Review by Booklist Review
Once upon a time, 150 million years ago, in the misty swamps of Camelot . . . The creators of Romeosaurus and Juliet Rex (2018) rework The Sword in the Stone with a similarly prehistoric cast. It seems that whoever can remove the golden-ringed dino horn Rex-calibur from the magical stone will be crowned king (or queen). Following the failure of several knight-o-saurs, bumbling squire Arthur-a-tops accomplishes the task but then manages to get his own horn stuck in the hole. Once various allies, including Merlin-a-dactyl and Guinevere-raptor, explain that his kind heart and concern for others make him the true king, if only he would believe in himself, he triumphantly extricates his horn, now gilded in golden rings! Aaaand it's party time in Camelot at least until the flaming meteor visible in the final scene lands. A breezy spin on the classic tale, not at all weighed down by either its broad message or the generally anthropomorphic dinosaurs in medieval dress and armor capering across Joyner's misty cartoon landscapes.--John Peters Copyright 2019 Booklist
From Booklist, Copyright (c) American Library Association. Used with permission.
Review by School Library Journal Review
K-Gr 2--In typical fairytale tradition, this story begins "Once Upon a Time" in Camelot; the only difference is a hundred million years or so. It features softly colored cartooned dinosaurs dressed in the garb of the Middle Ages. As knight-o-saurs attempt to pull the dinosaur horn from a magical stone in order to receive the kingdom's crown, a cast of anthropomorphic creatures with names ending in --dactyl, -saur, -atops, or --raptor fill the cast of a tale that follows the growth of a leader and the development of his self-image. His successful show of strength prompts an outdoor feast as "Merlin-a-dactyl crowned Arthur-a-tops…the one true king." Lest the reader forget what precipitated the historical end of the dinosaurs, there's a final opportunity to predict an ending as a meteor breaks through hazy skies during a celebratory picnic. VERDICT With a rowdy cast of characters, this offering offers light humor and encouragement for those who feel imperfect or insecure. A suggested additional or supplemental purchase for younger readers.--Mary Elam, Learning Media Services, Plano ISD, TX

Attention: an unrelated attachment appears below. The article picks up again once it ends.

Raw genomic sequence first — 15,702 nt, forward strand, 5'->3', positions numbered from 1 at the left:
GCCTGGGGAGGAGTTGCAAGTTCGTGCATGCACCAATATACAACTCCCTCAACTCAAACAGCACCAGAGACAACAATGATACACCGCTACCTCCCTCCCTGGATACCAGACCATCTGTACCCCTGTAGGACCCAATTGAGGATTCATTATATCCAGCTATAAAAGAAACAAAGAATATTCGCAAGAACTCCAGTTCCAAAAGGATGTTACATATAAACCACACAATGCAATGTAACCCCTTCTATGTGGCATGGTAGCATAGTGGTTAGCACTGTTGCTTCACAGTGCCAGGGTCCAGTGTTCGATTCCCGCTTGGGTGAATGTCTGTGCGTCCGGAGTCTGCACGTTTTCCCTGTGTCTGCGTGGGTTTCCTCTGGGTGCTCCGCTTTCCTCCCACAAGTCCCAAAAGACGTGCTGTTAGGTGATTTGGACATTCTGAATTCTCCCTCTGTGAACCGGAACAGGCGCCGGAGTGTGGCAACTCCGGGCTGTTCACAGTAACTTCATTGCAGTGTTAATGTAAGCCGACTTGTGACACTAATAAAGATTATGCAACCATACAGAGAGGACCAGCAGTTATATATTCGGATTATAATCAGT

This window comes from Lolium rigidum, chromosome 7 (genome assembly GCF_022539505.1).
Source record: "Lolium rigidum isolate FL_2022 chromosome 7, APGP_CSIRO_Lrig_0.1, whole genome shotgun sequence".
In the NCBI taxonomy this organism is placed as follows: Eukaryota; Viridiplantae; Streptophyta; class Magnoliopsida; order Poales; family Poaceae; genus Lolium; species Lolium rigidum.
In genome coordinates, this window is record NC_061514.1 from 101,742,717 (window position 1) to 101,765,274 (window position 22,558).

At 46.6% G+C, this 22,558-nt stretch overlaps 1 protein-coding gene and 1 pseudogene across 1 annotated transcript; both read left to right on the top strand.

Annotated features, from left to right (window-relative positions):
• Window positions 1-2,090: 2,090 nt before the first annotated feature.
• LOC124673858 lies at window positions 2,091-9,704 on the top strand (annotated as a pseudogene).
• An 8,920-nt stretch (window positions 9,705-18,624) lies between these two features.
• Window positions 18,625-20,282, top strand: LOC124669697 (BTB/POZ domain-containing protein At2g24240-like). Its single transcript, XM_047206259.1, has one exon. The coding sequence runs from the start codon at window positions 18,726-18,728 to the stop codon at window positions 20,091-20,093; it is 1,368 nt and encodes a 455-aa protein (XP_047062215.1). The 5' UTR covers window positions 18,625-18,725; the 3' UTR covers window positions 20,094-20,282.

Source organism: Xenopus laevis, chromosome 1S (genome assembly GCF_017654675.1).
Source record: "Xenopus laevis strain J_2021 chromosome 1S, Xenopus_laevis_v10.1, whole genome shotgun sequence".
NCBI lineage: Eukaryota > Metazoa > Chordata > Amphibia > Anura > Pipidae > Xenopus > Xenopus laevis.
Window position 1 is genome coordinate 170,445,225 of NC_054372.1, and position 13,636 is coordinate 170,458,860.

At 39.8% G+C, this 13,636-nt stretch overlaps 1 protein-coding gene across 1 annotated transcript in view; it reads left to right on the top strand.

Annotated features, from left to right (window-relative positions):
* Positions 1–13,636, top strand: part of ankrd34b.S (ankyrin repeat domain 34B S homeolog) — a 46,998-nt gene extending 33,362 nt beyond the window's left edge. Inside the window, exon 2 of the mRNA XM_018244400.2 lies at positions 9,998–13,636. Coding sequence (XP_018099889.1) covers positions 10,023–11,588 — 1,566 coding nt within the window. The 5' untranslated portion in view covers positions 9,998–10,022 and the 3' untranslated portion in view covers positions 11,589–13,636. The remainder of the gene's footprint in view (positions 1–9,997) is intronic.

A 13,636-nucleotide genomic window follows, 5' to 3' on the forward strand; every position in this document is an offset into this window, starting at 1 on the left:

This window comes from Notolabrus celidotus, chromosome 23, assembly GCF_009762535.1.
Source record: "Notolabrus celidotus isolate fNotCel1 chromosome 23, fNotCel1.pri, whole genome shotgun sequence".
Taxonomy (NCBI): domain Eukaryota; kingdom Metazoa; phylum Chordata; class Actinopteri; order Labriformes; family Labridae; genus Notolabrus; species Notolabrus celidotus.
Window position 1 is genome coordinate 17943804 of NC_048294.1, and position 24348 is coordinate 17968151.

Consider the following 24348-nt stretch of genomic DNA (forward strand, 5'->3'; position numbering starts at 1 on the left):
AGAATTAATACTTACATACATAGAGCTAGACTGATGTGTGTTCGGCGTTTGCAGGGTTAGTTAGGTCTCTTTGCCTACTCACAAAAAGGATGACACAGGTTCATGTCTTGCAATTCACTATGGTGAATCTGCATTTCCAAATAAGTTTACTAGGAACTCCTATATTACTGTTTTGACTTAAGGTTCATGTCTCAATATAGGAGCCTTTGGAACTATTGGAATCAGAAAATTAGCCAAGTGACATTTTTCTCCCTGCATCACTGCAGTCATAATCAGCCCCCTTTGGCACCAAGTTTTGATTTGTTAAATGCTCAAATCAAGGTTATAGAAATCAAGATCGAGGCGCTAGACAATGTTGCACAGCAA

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Review by Kirkus Book Review
Arthurian legend takes a trip to the Cretaceous in this rollicking reptilian reinterpretation. O'Hara and Joyner follow up their Romeosaurus and Juliet Rex (2018) by going farther back in time to the dino days of yore. Three dinosaur squires in training for knighthood attend the Festival of the Stone. There, knights from far and wide attempt to pull a horn from a stone in the hopes of being crowned king or queen if they succeed. All fail until the clumsy-but-plucky triceratops, Arthur-a-tops, manages the deed. Befuddled by the crowd's jeering response, Arthur then accidentally lodges his own front horn into the stone. Fortunately, a little help from his friends helps him become the king everyone deserves. O'Hara peppers the old tale with some nice updates, making Guinevere a "fast and fearless" raptor and squire. And transforming Camelot's cast to dino equivalents is a snap, since all it takes is to add an "o-saur" here or an "a-tops" there. Joyner's art gives the enterprise the jollity a tale chock-full of knights and terrible lizards deservesuntil a flaming asteroid appears in the very last scene.Truly this contains some knights to remember. (Picture book. 4-8) Copyright Kirkus Reviews, used with permission.
Copyright (c) Kirkus Reviews, used with permission.